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Im a new Giulia Ti '17 owner. Car is great, but at low speeds its really jerky, just not smooth at all. This occurs in all modes. Has anyone else experienced this? Car is great to drive at higher speeds.
 

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Im a new Giulia Ti '17 owner. Car is great, but at low speeds its really jerky, just not smooth at all. This occurs in all modes. Has anyone else experienced this? Car is great to drive at higher speeds.


I did experience this and remember pointing out to the CA. This was on a 2018 Ti Lusso in all modes.
 

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Im a new Giulia Ti '17 owner. Car is great, but at low speeds its really jerky, just not smooth at all. This occurs in all modes. Has anyone else experienced this? Car is great to drive at higher speeds.
Hi RCarson27,

Sorry to hear about your concerns with your vehicle! If you decide to visit a certified dealership for further diagnosis I'd be happy to offer assistance if needed, just send us a PM with your VIN and let me know.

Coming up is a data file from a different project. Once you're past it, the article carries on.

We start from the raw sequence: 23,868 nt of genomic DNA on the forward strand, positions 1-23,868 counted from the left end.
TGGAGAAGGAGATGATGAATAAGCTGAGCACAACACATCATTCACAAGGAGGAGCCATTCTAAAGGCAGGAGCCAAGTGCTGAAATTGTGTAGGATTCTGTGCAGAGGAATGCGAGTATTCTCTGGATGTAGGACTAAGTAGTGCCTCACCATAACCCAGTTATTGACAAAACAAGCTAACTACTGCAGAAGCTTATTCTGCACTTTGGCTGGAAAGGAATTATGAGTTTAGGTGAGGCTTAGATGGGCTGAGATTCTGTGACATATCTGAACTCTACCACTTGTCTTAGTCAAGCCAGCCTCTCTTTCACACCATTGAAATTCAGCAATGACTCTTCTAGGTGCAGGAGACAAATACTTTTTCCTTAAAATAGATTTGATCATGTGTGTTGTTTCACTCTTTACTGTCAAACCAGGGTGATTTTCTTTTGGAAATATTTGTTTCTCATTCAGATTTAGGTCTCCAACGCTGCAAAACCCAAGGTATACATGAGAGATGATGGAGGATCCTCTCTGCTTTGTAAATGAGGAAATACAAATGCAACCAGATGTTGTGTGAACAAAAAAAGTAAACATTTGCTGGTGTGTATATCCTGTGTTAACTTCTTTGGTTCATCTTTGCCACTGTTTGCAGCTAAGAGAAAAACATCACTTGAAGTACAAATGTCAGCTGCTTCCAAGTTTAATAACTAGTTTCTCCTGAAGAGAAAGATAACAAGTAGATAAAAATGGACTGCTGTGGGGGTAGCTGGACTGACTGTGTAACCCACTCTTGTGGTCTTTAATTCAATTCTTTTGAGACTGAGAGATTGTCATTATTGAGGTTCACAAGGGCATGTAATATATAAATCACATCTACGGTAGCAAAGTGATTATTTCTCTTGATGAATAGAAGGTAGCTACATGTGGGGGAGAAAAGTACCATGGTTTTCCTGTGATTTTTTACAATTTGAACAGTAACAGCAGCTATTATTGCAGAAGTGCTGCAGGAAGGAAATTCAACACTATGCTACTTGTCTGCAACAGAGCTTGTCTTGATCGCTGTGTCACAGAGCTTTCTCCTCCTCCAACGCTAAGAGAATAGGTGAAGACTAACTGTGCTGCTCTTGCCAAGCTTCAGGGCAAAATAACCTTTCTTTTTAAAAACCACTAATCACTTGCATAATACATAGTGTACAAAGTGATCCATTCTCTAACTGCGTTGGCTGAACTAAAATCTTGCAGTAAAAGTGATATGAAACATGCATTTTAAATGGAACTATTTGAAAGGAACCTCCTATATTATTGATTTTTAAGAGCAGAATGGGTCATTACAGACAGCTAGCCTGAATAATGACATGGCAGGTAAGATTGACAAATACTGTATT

Andrea
Alfa Romeo Social Care Specialist
 

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I thought it was just me, but yeah it’s kinda jerky. You can’t come to a smooth stop and it seems like the trans disengages and then you need to brake less. I’m just getting used to it and chalking it up as an Alfa quirk.

Max Tenet
 

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Some of this is due to the drive by wire system. It's a trade of for having collision avoidance and auto braking adaptive cruise. Use A mode to get the softest maps for all systems. I have used it in icy conditions around my garage on the summer corsas. It helps and will still allow you to spin the tires at low speed and moderate rpm. The sensors in the throttle and brakes just require a bit more movement to register. Get a feel for it and be alert. Be ready to apply the brakes if you stab the throttle a bit too much. I can zig zag in and out of my garage pretty well now. One time I tried to left foot brake coming down a hill to a stop light. I was experimenting and as it turned green, traffic proceeded through. Then the guy in front of me lagged a bit while my eyes were turned as they came back and saw him slow, I reacted with my left foot. BANG the Brembos grabbed and might as well have been carbon rotors as they nearly snapped my neck. I went back to right foot braking after that. No codes, just better control with my right foot and auto throttle off when you do ;)